Another support measure demanded by network operators is the feeding of reactive power into the grid during grid outages, when such power is required in order to retain magnetisation across the network. Thus, converters are expected continuously to control power factor – the ratio of active power to total power generated – in response to voltage cues from the grid. A power factor of unity is the normal working ideal since this maximises the active power component, but departures either side of this may occur in line with network changes on the one hand and wind strength changes on the other.

A converter may also provide monitoring functions, delivering statistics of active and reactive power, conversion efficiency and other metrics.

Yet another type of wind turbine generator, becoming popular offshore because it enhances overall reliability thanks to not needing a gearbox, is the synchronous generator with separate excitation. One disadvantage is that this non-inductive system requires a direct in-line, full power converter. Another is the high number of poles needed (100 to 300), resulting in large machine and nacelle diameters.

Permanent magnet generators are also becoming increasingly viable, thanks to the advanced magnetic materials that have become available in recent years.

Commercial power solutions

Unsurprisingly, wind turbine power management solutions tend to come from suppliers who have developed electrical power management solutions for other industrial sectors. The Power Systems Division of the Asea Brown Boveri (ABB) Group, for example, has based its wind energy power converters on industrial drive modules. According to the Swiss-headquartered company, new stricter grid codes will require turbines to maintain their power level during grid events such as voltage and frequency drops. Other requirements will be an ability to limit generated power to a level below the maximum when required by network operators, an ability to keep operating during reclosing operations after short circuit problems in the grid, and capability to provide reactive power during a network fault. To stay abreast of grid requirements and help drive the technology forward, ABB invests strongly in R&D and is active in grid code and power quality working groups. It operates a laboratory in Finland dedicated to investigating the low voltage ride-through capability of various wind turbine systems.

ABB offers medium voltage converters with power ratings up to 14 MVA, suitable for grid connection of even the largest contemporary turbines. Converters for doubly-fed machines feature reactive power control, high conversion efficiency and low total harmonic distortion (THD). Systems are based on modular power electronic building blocks (PEBBs) which offer high power density, while providing fault ride-through capability and other grid support features. Available in different configurations within a standard cabinet design, systems can be totally enclosed and protected to IP 54 level against precipitation, dust, sand, salt and other hazards. Air or liquid cooling can be chosen according to the expected ambient conditions.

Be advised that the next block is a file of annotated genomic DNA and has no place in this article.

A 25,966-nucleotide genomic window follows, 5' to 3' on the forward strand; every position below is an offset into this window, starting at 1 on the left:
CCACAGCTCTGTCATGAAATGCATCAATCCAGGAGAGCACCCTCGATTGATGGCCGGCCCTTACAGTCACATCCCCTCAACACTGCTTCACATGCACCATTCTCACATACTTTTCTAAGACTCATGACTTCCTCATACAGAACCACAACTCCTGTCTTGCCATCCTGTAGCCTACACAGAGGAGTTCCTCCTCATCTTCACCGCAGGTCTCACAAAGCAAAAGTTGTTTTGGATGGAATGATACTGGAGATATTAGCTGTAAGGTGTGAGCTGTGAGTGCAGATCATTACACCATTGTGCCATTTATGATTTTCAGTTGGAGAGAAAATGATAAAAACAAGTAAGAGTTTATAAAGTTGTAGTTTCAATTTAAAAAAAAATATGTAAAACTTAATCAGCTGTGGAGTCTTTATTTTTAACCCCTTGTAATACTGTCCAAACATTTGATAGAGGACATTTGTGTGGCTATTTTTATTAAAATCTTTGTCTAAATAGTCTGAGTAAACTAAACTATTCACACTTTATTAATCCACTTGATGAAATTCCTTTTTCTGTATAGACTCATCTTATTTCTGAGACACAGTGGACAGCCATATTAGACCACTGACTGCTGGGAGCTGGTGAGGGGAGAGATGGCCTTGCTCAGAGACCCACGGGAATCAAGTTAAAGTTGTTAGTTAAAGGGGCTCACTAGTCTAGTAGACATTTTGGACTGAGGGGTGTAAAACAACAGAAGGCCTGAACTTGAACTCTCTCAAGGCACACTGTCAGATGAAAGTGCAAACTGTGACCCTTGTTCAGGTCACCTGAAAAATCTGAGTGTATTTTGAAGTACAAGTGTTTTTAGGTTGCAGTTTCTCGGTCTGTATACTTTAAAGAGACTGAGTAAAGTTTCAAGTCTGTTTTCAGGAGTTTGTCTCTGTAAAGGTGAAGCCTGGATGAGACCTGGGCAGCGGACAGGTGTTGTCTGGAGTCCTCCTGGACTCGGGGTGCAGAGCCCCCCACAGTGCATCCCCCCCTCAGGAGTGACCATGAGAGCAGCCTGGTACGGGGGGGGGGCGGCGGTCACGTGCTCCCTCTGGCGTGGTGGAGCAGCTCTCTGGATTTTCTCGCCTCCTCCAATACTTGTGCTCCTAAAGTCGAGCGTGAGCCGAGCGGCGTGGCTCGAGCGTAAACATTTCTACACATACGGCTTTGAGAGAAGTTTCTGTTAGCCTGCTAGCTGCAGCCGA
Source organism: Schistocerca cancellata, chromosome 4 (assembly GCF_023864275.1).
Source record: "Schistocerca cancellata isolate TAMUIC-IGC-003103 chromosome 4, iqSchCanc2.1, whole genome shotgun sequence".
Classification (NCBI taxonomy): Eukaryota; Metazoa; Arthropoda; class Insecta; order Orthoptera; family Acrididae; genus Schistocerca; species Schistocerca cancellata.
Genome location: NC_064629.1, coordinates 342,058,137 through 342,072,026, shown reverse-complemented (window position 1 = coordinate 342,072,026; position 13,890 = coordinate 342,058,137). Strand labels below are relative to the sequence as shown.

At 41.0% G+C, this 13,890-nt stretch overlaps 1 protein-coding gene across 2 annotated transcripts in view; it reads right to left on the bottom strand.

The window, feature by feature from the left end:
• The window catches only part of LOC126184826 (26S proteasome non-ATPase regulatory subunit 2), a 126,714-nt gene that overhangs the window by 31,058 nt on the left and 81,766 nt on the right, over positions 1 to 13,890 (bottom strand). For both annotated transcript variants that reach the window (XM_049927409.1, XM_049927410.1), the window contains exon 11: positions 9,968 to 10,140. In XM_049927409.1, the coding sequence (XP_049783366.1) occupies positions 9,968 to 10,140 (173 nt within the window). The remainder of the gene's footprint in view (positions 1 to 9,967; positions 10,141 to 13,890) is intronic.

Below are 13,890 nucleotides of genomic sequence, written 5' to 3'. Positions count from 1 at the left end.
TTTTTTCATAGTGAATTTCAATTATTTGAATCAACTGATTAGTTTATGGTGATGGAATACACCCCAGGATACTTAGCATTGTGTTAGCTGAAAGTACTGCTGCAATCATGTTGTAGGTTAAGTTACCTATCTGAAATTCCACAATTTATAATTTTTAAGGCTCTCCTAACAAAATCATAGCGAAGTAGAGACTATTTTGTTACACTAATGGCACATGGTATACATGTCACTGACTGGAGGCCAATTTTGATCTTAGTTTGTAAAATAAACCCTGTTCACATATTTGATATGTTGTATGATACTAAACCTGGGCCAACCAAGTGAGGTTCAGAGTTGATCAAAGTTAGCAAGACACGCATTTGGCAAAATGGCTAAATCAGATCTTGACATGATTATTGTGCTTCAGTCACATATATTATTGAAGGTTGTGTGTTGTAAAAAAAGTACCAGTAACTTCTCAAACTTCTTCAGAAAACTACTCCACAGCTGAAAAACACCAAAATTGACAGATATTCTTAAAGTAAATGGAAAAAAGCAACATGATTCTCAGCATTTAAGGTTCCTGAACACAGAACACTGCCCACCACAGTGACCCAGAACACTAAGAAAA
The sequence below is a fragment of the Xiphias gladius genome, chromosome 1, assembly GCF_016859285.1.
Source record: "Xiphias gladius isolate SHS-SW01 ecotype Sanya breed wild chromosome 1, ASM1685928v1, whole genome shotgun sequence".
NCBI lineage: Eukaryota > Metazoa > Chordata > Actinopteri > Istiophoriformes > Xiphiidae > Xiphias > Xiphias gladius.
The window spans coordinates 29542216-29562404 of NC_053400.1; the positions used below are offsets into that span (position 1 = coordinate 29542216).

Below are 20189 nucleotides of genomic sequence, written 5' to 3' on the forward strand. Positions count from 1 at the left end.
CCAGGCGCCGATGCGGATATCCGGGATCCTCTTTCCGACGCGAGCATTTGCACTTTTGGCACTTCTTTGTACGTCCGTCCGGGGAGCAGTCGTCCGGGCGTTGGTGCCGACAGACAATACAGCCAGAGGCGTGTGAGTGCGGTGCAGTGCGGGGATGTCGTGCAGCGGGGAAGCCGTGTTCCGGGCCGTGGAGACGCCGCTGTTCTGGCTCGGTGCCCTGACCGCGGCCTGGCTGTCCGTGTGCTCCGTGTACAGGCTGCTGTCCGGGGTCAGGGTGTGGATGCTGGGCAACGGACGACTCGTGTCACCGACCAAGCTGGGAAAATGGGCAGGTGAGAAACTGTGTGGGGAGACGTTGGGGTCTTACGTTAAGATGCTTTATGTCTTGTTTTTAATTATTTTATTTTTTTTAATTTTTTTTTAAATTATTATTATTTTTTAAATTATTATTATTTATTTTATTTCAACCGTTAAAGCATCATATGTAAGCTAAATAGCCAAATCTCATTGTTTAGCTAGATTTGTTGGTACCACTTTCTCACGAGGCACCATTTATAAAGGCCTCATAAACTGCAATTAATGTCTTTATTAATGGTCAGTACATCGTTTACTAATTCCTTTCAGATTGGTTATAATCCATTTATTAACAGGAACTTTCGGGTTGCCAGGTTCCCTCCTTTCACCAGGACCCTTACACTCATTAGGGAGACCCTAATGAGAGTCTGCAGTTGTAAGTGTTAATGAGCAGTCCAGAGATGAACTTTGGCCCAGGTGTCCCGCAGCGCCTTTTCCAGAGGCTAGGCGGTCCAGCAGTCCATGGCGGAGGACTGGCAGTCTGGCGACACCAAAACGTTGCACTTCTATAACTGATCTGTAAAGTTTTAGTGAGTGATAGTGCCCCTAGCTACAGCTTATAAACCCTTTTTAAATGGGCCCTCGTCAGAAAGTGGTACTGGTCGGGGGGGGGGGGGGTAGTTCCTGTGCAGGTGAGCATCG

Given the need for wind power converters to be able to operate continuously for long periods unattended, reliability and durability are crucial. Components are selected and tested with these qualities in mind. For example, line filters use dry film capacitors (rather than leak-prone electrolytics) for long life. Use of encoders, another known source of unreliability, has been avoided. Warm-up resistors are used to keep circuitry warm and dry. Modules are designed so that they are readily maintained on site, even in the nacelle. Converters have built-in self-monitoring facilities that provide data which engineers can view remotely, in real time if necessary, for status monitoring and diagnostic purposes.

Today, some 70% of all onshore wind turbines utilise a doubly fed induction generator (DFIG).
 

Offshore solution

A particular focus is the offshore environment where, increasingly, directly-driven permanent magnet synchronous generators are used because, given that these lack the gearboxes that account for a high proportion of mechanical faults onshore, they offer improved reliability over long periods of unattended operation. A disadvantage is that they require full-scale in-line power converters.

One way to counter the need to pass ever larger electrical currents through power converters and turbine interconnections as turbine power increases, raising their bulk and complexity, is to increase the working voltage. (W=VA where W is power in watts, V is volts and A is amps). This also avoids the alternative need to place bulky voltage transformers in the nacelle.

In line with this raised voltage trend, ABB has engineered a series of ‘medium-voltage’ converters that are particularly suited to powerful offshore wind turbines. These avoid the need to connect several low voltage converters in parallel to handle the same amount of current, with consequences for nacelle dimensions and weight.